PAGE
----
Flexible Grouping

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Introduction

Anyone who thinks there is one right way to teach has never taught two children.

Do you feel yourself being pulled in too many directions by too many levels of students during the day? Are some students in your math class completely lost while others are bored because they have already mastered the material? Are you tired of being told to teach to the middle?

Then I suggest you give flexible grouping a try.

Flexbile grouping is not a new phenomenon. If you think back to the one room school house where one teacher had many different ages of teachers, you will probably see flexible grouping in action. How did they handle all of those ability levels? They learned to group certain students together during the school day in order to make things more manageable and more effective for the learners.

One of the best resources on this subject is the author Michael Opitz who writes for Scholastic Professional Books.

Opitz lists nine reasons for using flexible grouping in language, arts that can easily be adapted to math:

  • To ensure that all learners feel part of the community.
  • To help children better understand what they have read (or learned).
  • To enable students to work cooperatively with a wide variety of peers.
  • To help students feel more involved in their learning.
  • To capitalize on the research that supports the use of grouping as a way to engage students with appropriate instruction and materials.
  • To offset the effects of ability grouping.
  • To help the majority of students by using time efficiently.
  • To provide for individual differences using open-ended assignments.
  • To accomplish the goals of a reading (or math) program and address national standards.


With flexible grouping you can manage to keep your low students from falling behind and engage your high students in more complex work allowing them to gain deeper understanding and explore content further.

Lessons

Lesson 1: What do we mean by flexible grouping?

In a discussion forum, the learners will compare and contrast flexible grouping with traditional ability grouping.

Lesson 2: How to get parents on board

In a written response, the learners will work independently or in teams to create an informational newsletter to parents explaining the implementation of flexible grouping in their classroom with 80% accuracy as graded by a rubric.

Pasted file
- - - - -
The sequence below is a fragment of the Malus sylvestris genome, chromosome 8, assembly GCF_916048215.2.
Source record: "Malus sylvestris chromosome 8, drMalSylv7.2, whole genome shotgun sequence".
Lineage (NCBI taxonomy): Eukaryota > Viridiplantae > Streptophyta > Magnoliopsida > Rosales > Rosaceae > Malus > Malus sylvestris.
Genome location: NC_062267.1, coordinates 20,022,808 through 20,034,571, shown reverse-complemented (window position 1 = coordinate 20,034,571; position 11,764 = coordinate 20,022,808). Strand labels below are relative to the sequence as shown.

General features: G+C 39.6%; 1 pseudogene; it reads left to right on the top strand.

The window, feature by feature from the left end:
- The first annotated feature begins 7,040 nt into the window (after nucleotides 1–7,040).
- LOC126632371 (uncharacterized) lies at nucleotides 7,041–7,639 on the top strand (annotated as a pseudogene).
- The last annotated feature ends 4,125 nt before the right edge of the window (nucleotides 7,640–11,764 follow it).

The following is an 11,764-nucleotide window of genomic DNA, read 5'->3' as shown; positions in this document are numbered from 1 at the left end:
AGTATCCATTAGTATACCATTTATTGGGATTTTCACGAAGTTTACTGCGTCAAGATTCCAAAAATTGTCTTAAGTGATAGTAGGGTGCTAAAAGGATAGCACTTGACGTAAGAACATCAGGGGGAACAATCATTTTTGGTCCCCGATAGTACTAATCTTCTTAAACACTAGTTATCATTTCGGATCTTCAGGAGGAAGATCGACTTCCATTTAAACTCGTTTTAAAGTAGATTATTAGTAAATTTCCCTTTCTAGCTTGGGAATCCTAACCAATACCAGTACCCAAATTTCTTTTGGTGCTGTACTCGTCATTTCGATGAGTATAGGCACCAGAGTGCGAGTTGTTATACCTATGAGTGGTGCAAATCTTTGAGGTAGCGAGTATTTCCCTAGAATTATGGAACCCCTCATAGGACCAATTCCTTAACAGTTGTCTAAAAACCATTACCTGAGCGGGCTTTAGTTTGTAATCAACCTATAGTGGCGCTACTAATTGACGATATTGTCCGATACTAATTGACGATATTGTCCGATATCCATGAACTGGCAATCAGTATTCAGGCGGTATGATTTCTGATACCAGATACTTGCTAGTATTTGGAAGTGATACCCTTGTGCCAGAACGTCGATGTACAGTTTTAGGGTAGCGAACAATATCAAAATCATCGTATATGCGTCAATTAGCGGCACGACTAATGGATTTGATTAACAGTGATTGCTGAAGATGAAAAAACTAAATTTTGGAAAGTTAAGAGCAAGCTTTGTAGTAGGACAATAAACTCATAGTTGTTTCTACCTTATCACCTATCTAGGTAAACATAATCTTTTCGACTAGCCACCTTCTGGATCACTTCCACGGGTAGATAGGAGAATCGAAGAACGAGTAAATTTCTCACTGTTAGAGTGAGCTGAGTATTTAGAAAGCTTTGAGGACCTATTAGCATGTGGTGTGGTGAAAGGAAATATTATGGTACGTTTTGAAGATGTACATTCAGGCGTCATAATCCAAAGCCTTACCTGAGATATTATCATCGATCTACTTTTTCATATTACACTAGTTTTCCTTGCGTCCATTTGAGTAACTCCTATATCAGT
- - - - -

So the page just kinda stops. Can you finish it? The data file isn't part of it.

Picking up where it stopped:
Lesson 3: Tier Organization

Given samples, students will create a method for organizing flexible grouping within their classrooms.

Lesson 4: Data Collection and Record Keeping

In a Google document, the learners will create a template for collecting data and keeping records with 80% accuracy as graded by a rubric.

Lesson 5: Putting It All Together

Given the classroom setting, the learners will create a plan to implement flexible grouping by utilizing a checklist.

Resources

List of Related Citations


Bassett, C., & McWhirter, J., & Kitzmiller, K. (1999). Teacher Implementation of Cooperative Learning Groups. Contemporary Education, 71 (1), 46-50.

Garder, Howard. (1993). Frames of Mind: The Theory of Multiple Intelligences. NY: Basic Books.

Hollas, Betty. (2005). Differentiating Instruction in a Whole-Group Setting. Peterborough, NH: Crystal Springs Books.

Johnson, D., & Johnson, R. (1999). Making Cooperative Learning Work. Theory into Practice, 38 (2), 67-72.

Kagan, S. (1994). Cooperative Learning. San Clements, CA: Kagan Cooperative Learning.

McQuillan, P. (1997). Humanizing the comprehensive high school: A proposal for reform. Educational Administration Quarterly,33, 644-683.

Melser, N. (1999). Gifted students and cooperative learning: A study of grouping strategies. Roeper Review, 21 (4), 315.

Putnam, J., & Markovchick, K. (1996). Cooperative learning and peer acceptance of students with learning disabilities. Journal of Social Psychology, 136 (6),741-753.

Sparapani, E.., & Abel, F. (1997). Cooperative Learning: An investigation of the knowledge and classroom practice of middle grades teachers. Education, 118 (2), 251- 258.

Tomlinson, Carol Ann. (1995). The Differentiated Classroom. Alexandria, VA: ASCD. Tomlinson, Carol Ann. (1999). How to Differentiate in Mixed-Ability Classrooms.

Alexandria, VA: ASCD.

www.KaganOnline.com

www.ncrel.org